A Massively Parallel Multi-Scale FE2 Framework for Multi-Trillion Degrees of Freedom Simulations
DescriptionThe advent of hybrid CPU and accelerator supercomputers opens the door to extremely large multi-scale simulations. An example of such a multi-scale technique, the FE2 approach, has been designed to simulate material deformations, by getting a better estimation of the material properties, which, in effect, reduces the need to introduce physical modelling at macro-scale level, such as constitutive laws, for instance. Both macro- and micro-scales are solved using the Finite Element method, the micro-scale being resolved at the Gauss points of the macro-scale mesh. As the micro-scale simulations do not require any information from each other, and are thus run concurrently, the stated problem is embarrassingly parallel. The FE2 method therefore directly benefits from hybrid machines, the macro- scale being solved on CPU whereas the micro-scale is offloaded to accelerators. The case of a flat plate, made of different materials is used to illustrate the potential of the method. In order to ensure good load balance on distributed memory machines, weighting based on the type of materials the plate is made of is applied by means of a Space Filling Curve technique. Simulations have been carried out for over 5 trillions of degrees of freedom on up to 2,048 nodes (49,152 CPUs and 12,288 GPUs) of the US DOE Oak Ridge National Laboratory high-end machine, Summit, showing an excellent speed-up for the assembly part of the framework, where the micro-scale is computed on GPU using CUDA.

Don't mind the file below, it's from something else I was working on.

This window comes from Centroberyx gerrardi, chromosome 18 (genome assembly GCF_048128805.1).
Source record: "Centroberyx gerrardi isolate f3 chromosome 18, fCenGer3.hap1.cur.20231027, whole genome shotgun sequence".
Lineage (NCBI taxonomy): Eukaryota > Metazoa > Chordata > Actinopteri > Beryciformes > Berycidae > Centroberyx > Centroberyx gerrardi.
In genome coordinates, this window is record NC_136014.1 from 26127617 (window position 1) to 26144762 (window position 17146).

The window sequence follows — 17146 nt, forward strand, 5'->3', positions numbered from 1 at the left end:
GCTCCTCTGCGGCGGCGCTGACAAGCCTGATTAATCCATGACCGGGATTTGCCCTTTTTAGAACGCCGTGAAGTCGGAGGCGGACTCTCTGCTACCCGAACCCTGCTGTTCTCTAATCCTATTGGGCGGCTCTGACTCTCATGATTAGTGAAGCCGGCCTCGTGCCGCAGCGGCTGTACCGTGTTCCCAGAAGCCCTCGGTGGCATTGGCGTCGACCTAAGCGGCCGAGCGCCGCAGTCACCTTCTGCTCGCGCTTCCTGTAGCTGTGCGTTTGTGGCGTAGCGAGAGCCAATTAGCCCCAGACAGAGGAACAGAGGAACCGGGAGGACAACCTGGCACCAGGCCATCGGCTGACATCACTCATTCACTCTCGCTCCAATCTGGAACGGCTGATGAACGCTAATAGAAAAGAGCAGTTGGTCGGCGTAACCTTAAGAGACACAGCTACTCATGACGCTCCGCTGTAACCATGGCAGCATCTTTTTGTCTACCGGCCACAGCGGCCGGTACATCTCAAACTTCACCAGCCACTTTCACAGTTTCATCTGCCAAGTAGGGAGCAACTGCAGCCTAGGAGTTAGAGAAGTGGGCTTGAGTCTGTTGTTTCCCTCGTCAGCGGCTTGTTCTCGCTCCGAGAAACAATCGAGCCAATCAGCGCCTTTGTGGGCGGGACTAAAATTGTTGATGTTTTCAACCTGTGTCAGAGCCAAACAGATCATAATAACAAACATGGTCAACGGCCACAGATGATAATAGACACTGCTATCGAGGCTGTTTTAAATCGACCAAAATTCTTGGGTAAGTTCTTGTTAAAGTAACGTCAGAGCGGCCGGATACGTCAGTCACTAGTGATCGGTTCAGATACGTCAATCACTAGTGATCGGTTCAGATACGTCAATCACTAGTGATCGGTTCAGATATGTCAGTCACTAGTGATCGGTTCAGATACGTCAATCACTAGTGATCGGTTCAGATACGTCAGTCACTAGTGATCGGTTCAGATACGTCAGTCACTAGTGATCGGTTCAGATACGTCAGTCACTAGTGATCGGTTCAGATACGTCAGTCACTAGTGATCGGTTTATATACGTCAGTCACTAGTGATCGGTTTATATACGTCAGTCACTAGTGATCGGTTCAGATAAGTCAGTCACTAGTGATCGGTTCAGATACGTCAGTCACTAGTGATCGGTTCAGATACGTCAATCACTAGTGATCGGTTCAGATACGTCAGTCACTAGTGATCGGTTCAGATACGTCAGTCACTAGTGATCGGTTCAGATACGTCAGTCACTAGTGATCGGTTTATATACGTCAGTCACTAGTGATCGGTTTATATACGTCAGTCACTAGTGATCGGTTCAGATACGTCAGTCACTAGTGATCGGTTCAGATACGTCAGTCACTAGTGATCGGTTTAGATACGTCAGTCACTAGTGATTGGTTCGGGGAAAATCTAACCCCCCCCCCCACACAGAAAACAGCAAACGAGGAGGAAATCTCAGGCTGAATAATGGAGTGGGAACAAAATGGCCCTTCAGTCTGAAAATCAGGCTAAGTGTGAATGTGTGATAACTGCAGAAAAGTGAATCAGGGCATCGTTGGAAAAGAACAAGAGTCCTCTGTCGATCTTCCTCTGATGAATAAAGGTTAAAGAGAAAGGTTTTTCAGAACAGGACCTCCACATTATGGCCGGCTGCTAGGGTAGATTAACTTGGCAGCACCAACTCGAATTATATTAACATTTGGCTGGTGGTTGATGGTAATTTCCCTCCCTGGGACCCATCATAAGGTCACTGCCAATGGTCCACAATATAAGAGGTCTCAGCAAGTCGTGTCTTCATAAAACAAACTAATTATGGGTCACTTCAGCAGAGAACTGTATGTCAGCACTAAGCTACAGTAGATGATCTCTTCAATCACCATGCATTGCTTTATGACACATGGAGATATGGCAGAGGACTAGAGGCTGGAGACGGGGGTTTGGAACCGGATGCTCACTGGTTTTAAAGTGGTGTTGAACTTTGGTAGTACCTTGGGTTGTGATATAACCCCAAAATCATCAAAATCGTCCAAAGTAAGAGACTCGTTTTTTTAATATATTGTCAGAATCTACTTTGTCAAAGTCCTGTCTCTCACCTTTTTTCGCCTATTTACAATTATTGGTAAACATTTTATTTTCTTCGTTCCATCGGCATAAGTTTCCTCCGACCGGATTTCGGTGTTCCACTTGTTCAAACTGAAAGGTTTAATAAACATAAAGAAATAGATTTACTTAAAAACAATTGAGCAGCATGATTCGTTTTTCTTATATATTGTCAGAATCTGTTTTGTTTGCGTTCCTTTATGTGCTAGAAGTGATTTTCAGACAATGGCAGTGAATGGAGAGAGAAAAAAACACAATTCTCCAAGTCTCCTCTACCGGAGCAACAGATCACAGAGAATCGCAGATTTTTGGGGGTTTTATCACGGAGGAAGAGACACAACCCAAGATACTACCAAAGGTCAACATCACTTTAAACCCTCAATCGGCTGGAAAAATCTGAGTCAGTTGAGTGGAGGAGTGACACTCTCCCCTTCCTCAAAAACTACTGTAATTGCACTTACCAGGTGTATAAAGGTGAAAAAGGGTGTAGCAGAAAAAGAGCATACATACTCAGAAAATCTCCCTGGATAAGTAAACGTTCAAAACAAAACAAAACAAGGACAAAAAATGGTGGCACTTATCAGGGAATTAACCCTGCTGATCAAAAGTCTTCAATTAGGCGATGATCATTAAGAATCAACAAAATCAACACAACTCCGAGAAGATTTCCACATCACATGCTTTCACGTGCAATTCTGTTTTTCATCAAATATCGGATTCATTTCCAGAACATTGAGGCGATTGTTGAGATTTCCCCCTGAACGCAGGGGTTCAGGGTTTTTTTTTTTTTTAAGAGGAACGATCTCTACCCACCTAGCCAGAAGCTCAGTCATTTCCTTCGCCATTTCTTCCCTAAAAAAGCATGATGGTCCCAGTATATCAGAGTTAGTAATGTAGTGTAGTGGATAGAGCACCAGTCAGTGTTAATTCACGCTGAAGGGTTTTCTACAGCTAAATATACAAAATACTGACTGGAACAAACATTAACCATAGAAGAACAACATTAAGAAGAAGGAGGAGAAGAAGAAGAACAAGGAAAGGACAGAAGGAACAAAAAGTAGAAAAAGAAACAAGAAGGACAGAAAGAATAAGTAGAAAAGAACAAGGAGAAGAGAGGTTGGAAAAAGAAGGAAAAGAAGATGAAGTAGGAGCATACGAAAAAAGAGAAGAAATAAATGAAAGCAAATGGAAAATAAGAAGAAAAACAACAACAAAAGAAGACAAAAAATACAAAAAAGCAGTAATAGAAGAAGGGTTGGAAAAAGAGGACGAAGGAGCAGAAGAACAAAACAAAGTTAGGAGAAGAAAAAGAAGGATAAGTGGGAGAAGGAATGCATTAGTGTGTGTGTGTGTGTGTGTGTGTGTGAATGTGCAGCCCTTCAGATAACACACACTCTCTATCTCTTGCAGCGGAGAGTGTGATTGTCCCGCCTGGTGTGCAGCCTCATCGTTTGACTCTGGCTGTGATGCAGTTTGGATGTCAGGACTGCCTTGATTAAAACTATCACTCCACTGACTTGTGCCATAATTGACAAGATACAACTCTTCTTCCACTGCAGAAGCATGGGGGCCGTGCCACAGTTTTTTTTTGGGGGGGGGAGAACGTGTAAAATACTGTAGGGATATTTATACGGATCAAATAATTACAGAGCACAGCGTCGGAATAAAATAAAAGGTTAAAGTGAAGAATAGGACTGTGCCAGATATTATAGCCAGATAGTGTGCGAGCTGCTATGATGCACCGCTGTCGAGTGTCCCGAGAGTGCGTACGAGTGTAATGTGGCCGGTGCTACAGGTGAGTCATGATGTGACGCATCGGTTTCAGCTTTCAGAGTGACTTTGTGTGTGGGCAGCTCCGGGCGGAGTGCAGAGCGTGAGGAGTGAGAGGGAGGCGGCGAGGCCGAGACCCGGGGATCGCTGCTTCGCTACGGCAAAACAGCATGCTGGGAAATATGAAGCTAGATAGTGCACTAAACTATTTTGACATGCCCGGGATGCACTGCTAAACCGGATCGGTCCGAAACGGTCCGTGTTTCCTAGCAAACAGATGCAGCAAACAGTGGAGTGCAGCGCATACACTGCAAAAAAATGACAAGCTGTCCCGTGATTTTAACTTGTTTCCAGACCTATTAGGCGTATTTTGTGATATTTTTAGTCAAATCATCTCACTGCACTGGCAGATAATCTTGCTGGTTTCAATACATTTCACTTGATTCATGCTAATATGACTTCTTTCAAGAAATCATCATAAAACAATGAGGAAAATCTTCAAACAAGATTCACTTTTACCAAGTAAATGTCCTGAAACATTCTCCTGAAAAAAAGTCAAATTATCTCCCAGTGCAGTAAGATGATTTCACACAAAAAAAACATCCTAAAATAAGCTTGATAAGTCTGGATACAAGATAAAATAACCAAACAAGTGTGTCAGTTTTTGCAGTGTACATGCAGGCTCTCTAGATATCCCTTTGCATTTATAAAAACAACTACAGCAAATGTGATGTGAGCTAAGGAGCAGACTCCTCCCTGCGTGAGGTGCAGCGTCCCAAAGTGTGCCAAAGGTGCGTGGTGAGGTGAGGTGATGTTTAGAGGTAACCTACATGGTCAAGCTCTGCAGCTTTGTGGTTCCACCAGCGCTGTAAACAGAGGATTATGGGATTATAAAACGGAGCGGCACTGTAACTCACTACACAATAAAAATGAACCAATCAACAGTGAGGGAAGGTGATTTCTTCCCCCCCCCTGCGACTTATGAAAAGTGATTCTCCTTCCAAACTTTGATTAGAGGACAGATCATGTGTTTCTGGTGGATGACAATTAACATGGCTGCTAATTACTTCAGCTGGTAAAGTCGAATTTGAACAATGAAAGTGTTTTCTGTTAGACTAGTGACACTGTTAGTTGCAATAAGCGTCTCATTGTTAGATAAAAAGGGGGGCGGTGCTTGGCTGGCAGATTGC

TimeTuesday, June 2715:00 - 15:30 CEST
Computer Science, Machine Learning, and Applied Mathematics